This piece is part of our follow-up series on the Community States of Young People events,” in collaboration with the Urban Health Media Project (UHMP) to elevate youth voices around challenges like insufficient mental health supports in schools, racial microaggressions, and adults not listening to the voices of youth. Read the UHMP’s other coverage of issues affecting young people here.
Generation Z - born roughly between the mid 1990s and early 2010s - has already made a name for itself due to its willingness to advocate for myriad social causes, from LGBTQ+ rights, abortion rights, and immigration to environmental consciousness. This group of young people has also taken on the issue of gun control following a series of school shootings in recent years, most notably at Marjory Stoneman Douglas High School in Parkland in 2018.
“(We) go all out for issues we care about, sometimes to a fault,” said Savannah LeNoble, a Jacksonville-area high school senior who participated in a youth-led virtual meeting May 5 where young leaders discussed the challenges their generation face.
LeNoble, a founder of March for Our Lives Jacksonville and advocacy director of Young Leaders of Today, is one of a group of about 20 teens from Jacksonville who are meeting regularly, with the support of the Partnership for Child Health, a Jacksonville-based organization dedicated to advancing the health and well-being of children, and the Center for Children's Rights, a nonprofit dedicated to legal representation for children.
The group, which came together for the first time in April, has since met nine times with the goal of discussing-- and finding solutions for-- issues affecting youth ranging from mental health stigma and depression to racial equity.
The youth leaders plan to meet in person for the first time in July, and will continue to work towards creating recommendations to improve conditions in local schools as well as ways to motivate, support and provide opportunities for young activists, said Betsy Dobbins, executive director of the Center for Children’s Rights.
At a May virtual meeting, co-hosted by America’s Promise Alliance, a national network of groups designed to improve conditions for young people, youth leaders focused on what unites them.
“Our generation is more aware and takes the time to understand each other and advocate for diversity and not division,” said Deyona Burton, who is her senior class president at Robert E. Lee High School and founder of SPEAR (Showing Political Engagement and Responsibility), a youth-led social and political activism group.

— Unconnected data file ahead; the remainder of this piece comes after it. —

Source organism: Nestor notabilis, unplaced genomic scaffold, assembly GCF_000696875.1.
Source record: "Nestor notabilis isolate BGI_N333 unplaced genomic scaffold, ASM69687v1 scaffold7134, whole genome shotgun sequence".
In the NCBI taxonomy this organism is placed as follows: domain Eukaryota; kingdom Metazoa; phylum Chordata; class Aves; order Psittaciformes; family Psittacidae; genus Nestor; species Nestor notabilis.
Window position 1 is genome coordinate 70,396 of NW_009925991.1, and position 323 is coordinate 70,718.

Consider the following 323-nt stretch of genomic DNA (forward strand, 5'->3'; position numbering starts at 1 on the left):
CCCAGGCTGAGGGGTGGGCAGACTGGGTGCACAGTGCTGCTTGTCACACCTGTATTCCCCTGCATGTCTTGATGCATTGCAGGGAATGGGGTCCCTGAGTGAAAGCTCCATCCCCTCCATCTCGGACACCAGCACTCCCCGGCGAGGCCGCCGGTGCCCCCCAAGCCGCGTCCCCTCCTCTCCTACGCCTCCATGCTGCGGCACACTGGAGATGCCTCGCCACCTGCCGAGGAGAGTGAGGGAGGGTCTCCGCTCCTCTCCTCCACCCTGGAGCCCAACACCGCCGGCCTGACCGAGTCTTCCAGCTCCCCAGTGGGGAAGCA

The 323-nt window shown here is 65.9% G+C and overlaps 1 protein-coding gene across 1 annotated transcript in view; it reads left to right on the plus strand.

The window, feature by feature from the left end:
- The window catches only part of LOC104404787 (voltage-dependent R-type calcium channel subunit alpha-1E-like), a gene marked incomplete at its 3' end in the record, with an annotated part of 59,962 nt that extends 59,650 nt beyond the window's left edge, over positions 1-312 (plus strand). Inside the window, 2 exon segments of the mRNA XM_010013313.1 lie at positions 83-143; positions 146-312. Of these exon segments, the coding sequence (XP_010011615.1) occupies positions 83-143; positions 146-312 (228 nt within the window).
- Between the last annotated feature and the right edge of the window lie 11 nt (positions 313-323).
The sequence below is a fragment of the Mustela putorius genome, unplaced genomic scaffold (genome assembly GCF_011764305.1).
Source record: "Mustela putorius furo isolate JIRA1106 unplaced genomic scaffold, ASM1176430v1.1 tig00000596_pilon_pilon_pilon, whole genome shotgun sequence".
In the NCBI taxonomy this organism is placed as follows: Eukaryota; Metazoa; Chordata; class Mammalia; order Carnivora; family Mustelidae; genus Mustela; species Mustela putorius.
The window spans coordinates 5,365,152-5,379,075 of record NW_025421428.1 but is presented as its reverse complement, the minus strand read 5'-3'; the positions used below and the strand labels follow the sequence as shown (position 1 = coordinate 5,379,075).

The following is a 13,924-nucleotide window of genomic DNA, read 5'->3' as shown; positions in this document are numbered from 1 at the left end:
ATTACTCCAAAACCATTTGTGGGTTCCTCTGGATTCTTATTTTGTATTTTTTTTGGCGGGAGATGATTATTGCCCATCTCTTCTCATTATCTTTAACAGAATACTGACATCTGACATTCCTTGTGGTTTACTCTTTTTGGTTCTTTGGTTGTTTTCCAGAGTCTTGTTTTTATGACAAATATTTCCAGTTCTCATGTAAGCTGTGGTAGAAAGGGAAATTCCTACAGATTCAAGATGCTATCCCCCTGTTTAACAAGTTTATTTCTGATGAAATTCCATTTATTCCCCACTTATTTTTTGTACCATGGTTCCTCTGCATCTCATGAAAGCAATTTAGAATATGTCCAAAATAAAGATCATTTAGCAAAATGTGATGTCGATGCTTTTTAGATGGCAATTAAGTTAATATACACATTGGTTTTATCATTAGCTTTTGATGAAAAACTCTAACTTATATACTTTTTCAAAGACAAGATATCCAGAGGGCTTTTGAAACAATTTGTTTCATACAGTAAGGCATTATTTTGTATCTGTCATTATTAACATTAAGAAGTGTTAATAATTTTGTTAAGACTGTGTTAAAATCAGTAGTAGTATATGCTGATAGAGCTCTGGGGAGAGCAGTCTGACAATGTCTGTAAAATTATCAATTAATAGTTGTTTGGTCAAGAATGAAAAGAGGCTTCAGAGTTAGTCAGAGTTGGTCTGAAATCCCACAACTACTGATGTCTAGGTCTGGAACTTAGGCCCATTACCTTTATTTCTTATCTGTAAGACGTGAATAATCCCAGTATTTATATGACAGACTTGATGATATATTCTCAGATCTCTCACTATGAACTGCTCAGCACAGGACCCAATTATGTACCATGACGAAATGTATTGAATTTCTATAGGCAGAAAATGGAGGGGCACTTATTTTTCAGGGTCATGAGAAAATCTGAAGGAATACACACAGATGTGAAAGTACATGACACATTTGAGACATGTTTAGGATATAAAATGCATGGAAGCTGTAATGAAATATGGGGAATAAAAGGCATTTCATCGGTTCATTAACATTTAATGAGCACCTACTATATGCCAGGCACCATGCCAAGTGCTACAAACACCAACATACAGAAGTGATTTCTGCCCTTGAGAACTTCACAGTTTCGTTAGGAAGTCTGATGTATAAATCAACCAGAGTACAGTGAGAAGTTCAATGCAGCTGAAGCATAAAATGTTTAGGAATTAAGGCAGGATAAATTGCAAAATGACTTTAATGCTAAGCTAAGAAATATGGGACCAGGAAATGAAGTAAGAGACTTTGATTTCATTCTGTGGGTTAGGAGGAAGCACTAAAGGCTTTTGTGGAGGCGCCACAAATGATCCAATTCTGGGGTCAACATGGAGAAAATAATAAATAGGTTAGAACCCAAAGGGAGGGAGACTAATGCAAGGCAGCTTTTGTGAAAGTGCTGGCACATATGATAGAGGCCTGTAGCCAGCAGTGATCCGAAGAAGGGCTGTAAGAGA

Rodney Wells, a student at University Christian School and one of the leaders of the meeting, echoed that statement.
“One thing 2020 showed us is there’s a lot of division,” he said. “That’s not what our generation is, and that’s not what we’re going to accept as a narrative for our generation. More than ever, conversations about what… that looks like are essential to how we move forward and how we build bridges, and not walls.”
The nearly two-hour discussion was aimed at identifying the commonalities between different human rights struggles and improving the methods used by young activists.
During the virtual conversation, speakers reflected on what’s worked - and what hasn’t - in their quest for social justice, as well as different ways to get involved in student-led activism, how to maintain passion and focus, and how to fight off burnout and fatigue.
Participants questioned the value of “performative activism,” which they defined as a person performing actions that appear helpful but only serve to benefit themselves.
“Performative activism can be worse than no activism at all,” said Trinity Webster-Bass, 18, who is a senior at Paxon School for Advanced Studies in Jacksonville.
Students cited the brief trend in 2020 of people who posted a black square around their profile photos across social media platforms in honor of George Floyd, who was killed by Minneapolis police officers, yet didn’t follow that up with any helpful information.
“If you’re going to post it and you really care about it, go beyond the hashtag,” Burton said, and sign petitions, donate money if you’re able, put up flyers at school, or request a meeting with your principal or even city officials.
Teens also spoke of the classic method of protest: taking to the streets in a peaceful march. But even that method has its limitations, they noted, due to safety concerns, disability limitations and, more recently, the dangers posed by the COVID-19 pandemic.
Many students were not able to participate in Black Lives Matter protests in the wake of the killing of George Floyd due to worries about exposure to the virus. But, LeNoble said, she and many others still found ways to stay involved, including helping from home with social media and flyers.
The speakers made clear that solutions do exist, including the use of online petitions through government websites and private sites like Change.org. They discussed successful boycotts of companies and activities that ignore, or actively work against, the civil rights of marginalized communities.
Only by focusing on the hard work of activism, and leaving behind performative activism, will future movements succeed, the students said.
“We need to make sure that anything you do is really beneficial, and not just for appearances,” LeNoble said.
Wells asked the teens to consider the true meaning of activism-- that it doesn’t require starting a nonprofit or leading a movement, but instead is simply about the actions we take each day in pursuit of equity, justice and fairness.
“Start tomorrow,” he said. “It only takes one person, but it’s also that person’s job to bring in 200 others. Because we can’t do this alone.”